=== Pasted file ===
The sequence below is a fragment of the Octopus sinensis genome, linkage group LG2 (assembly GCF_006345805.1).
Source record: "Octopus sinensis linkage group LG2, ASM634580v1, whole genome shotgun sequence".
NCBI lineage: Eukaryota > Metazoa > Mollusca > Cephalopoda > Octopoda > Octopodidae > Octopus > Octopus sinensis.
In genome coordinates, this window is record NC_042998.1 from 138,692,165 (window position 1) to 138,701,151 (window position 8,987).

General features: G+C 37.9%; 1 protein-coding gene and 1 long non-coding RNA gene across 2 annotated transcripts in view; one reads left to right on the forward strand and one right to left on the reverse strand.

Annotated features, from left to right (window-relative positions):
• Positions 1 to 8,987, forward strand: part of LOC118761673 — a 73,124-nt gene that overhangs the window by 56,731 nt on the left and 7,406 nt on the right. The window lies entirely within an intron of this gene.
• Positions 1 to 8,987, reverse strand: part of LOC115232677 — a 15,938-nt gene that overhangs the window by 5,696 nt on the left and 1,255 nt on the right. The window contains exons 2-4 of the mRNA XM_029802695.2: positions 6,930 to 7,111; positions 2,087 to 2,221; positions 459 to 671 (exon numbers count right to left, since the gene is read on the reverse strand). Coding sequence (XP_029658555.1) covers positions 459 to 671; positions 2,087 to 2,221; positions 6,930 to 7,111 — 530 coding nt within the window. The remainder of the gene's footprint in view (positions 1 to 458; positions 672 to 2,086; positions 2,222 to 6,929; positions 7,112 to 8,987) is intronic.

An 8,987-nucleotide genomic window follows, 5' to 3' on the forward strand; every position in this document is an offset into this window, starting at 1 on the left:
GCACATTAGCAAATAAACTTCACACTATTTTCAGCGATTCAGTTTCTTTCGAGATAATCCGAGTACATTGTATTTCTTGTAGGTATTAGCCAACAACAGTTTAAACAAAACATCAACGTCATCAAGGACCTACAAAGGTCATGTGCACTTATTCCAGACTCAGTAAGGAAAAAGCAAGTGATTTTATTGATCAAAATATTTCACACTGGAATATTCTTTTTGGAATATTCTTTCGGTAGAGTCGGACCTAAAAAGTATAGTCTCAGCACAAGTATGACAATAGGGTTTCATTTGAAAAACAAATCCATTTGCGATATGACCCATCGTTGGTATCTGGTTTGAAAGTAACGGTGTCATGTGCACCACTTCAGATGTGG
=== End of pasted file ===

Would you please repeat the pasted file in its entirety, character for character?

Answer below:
The sequence below is a fragment of the Octopus sinensis genome, linkage group LG2 (assembly GCF_006345805.1).
Source record: "Octopus sinensis linkage group LG2, ASM634580v1, whole genome shotgun sequence".
NCBI lineage: Eukaryota > Metazoa > Mollusca > Cephalopoda > Octopoda > Octopodidae > Octopus > Octopus sinensis.
In genome coordinates, this window is record NC_042998.1 from 138,692,165 (window position 1) to 138,701,151 (window position 8,987).

General features: G+C 37.9%; 1 protein-coding gene and 1 long non-coding RNA gene across 2 annotated transcripts in view; one reads left to right on the forward strand and one right to left on the reverse strand.

Annotated features, from left to right (window-relative positions):
• Positions 1 to 8,987, forward strand: part of LOC118761673 — a 73,124-nt gene that overhangs the window by 56,731 nt on the left and 7,406 nt on the right. The window lies entirely within an intron of this gene.
• Positions 1 to 8,987, reverse strand: part of LOC115232677 — a 15,938-nt gene that overhangs the window by 5,696 nt on the left and 1,255 nt on the right. The window contains exons 2-4 of the mRNA XM_029802695.2: positions 6,930 to 7,111; positions 2,087 to 2,221; positions 459 to 671 (exon numbers count right to left, since the gene is read on the reverse strand). Coding sequence (XP_029658555.1) covers positions 459 to 671; positions 2,087 to 2,221; positions 6,930 to 7,111 — 530 coding nt within the window. The remainder of the gene's footprint in view (positions 1 to 458; positions 672 to 2,086; positions 2,222 to 6,929; positions 7,112 to 8,987) is intronic.

An 8,987-nucleotide genomic window follows, 5' to 3' on the forward strand; every position in this document is an offset into this window, starting at 1 on the left:
GCACATTAGCAAATAAACTTCACACTATTTTCAGCGATTCAGTTTCTTTCGAGATAATCCGAGTACATTGTATTTCTTGTAGGTATTAGCCAACAACAGTTTAAACAAAACATCAACGTCATCAAGGACCTACAAAGGTCATGTGCACTTATTCCAGACTCAGTAAGGAAAAAGCAAGTGATTTTATTGATCAAAATATTTCACACTGGAATATTCTTTTTGGAATATTCTTTCGGTAGAGTCGGACCTAAAAAGTATAGTCTCAGCACAAGTATGACAATAGGGTTTCATTTGAAAAACAAATCCATTTGCGATATGACCCATCGTTGGTATCTGGTTTGAAAGTAACGGTGTCATGTGCACCACTTCAGATGTGG